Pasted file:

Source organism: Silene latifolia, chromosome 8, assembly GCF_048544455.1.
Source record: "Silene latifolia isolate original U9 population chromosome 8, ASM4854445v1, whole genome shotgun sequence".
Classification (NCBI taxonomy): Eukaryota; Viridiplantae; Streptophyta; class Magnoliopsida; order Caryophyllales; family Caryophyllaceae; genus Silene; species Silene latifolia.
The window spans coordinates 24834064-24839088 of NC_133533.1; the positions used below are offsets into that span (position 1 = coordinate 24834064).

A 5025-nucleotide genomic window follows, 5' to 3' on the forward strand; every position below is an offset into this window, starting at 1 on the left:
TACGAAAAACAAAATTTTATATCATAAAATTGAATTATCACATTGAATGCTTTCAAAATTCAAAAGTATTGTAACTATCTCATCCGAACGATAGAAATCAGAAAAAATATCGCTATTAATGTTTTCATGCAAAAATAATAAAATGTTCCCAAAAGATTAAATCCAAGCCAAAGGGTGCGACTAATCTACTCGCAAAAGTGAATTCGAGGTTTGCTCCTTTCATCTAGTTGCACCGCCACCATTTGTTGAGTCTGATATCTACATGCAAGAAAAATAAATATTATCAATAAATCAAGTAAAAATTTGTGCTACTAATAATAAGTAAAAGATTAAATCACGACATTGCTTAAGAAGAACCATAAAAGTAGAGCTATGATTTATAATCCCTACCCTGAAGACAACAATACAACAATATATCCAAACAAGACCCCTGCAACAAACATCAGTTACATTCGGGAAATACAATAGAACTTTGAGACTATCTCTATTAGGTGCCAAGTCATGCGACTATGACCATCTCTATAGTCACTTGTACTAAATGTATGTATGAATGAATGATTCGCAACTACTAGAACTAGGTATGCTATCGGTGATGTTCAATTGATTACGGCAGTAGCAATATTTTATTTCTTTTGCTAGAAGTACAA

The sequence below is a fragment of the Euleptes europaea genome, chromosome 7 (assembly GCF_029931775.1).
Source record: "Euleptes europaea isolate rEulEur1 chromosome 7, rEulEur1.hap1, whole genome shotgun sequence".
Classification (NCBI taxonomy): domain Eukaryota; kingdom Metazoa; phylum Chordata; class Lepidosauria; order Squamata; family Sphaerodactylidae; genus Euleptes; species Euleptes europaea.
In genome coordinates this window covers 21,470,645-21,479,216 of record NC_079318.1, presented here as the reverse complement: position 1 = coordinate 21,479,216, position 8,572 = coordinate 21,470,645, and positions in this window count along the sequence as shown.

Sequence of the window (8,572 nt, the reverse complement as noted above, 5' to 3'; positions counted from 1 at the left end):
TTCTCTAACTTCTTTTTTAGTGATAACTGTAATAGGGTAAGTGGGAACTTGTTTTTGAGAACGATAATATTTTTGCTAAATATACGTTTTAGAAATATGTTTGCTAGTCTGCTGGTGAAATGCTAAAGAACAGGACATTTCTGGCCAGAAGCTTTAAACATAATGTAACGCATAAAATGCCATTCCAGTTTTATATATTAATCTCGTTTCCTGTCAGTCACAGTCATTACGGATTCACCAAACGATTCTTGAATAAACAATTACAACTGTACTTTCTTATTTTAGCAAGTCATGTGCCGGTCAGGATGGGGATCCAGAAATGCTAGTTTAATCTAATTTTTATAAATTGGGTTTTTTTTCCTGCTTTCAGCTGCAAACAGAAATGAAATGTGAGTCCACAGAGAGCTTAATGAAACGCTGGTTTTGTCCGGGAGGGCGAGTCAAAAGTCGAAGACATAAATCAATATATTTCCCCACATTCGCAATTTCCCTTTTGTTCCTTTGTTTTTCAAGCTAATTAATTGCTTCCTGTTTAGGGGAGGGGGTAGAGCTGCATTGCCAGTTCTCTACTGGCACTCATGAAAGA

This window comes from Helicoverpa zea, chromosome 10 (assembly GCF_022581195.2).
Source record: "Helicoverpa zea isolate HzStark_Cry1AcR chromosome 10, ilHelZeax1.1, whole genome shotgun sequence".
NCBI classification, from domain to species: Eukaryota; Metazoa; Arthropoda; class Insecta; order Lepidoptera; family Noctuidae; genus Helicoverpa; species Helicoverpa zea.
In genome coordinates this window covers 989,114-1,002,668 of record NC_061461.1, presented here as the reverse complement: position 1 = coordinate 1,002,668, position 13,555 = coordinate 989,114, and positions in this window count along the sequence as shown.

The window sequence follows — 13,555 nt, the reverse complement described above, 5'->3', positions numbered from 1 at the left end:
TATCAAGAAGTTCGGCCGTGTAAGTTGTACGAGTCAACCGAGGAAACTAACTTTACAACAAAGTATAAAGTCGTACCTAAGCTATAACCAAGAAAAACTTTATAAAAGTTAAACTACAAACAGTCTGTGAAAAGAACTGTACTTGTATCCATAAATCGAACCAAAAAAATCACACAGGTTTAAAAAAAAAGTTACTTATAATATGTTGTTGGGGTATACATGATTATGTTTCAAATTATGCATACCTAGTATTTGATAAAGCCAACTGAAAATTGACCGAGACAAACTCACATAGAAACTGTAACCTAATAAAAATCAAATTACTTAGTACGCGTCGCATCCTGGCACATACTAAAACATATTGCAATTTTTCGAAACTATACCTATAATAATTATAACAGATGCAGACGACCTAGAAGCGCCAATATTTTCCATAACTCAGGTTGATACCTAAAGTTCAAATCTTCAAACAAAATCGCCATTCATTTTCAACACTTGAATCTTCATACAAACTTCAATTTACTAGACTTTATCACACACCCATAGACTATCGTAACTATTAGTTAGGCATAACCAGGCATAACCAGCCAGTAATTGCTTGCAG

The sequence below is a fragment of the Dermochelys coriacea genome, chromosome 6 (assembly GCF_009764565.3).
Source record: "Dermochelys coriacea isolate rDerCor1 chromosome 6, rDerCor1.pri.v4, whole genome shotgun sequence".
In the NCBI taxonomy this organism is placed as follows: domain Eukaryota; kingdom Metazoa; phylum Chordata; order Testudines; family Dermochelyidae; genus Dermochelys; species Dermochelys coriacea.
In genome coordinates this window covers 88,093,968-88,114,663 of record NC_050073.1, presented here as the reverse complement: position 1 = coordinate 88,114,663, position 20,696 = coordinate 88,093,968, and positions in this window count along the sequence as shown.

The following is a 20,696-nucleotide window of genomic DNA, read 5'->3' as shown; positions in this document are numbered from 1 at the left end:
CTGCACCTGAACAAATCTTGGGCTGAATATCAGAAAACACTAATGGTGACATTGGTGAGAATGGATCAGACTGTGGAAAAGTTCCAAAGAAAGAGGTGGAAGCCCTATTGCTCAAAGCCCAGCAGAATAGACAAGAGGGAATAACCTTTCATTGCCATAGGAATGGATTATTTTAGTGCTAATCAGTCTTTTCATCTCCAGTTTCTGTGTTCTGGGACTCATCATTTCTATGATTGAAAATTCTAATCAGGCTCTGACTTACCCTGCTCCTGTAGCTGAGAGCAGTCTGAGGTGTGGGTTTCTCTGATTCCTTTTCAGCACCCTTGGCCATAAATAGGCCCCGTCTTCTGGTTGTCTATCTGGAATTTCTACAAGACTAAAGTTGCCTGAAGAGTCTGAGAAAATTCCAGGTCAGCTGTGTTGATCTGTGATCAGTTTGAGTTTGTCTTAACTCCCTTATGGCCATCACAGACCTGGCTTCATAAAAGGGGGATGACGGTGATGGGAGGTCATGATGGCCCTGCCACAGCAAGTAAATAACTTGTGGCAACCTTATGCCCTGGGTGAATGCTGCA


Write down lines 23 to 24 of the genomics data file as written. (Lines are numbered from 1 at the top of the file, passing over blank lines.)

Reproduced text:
The following is a 20,696-nucleotide window of genomic DNA, read 5'->3' as shown; positions in this document are numbered from 1 at the left end:
CTGCACCTGAACAAATCTTGGGCTGAATATCAGAAAACACTAATGGTGACATTGGTGAGAATGGATCAGACTGTGGAAAAGTTCCAAAGAAAGAGGTGGAAGCCCTATTGCTCAAAGCCCAGCAGAATAGACAAGAGGGAATAACCTTTCATTGCCATAGGAATGGATTATTTTAGTGCTAATCAGTCTTTTCATCTCCAGTTTCTGTGTTCTGGGACTCATCATTTCTATGATTGAAAATTCTAATCAGGCTCTGACTTACCCTGCTCCTGTAGCTGAGAGCAGTCTGAGGTGTGGGTTTCTCTGATTCCTTTTCAGCACCCTTGGCCATAAATAGGCCCCGTCTTCTGGTTGTCTATCTGGAATTTCTACAAGACTAAAGTTGCCTGAAGAGTCTGAGAAAATTCCAGGTCAGCTGTGTTGATCTGTGATCAGTTTGAGTTTGTCTTAACTCCCTTATGGCCATCACAGACCTGGCTTCATAAAAGGGGGATGACGGTGATGGGAGGTCATGATGGCCCTGCCACAGCAAGTAAATAACTTGTGGCAACCTTATGCCCTGGGTGAATGCTGCA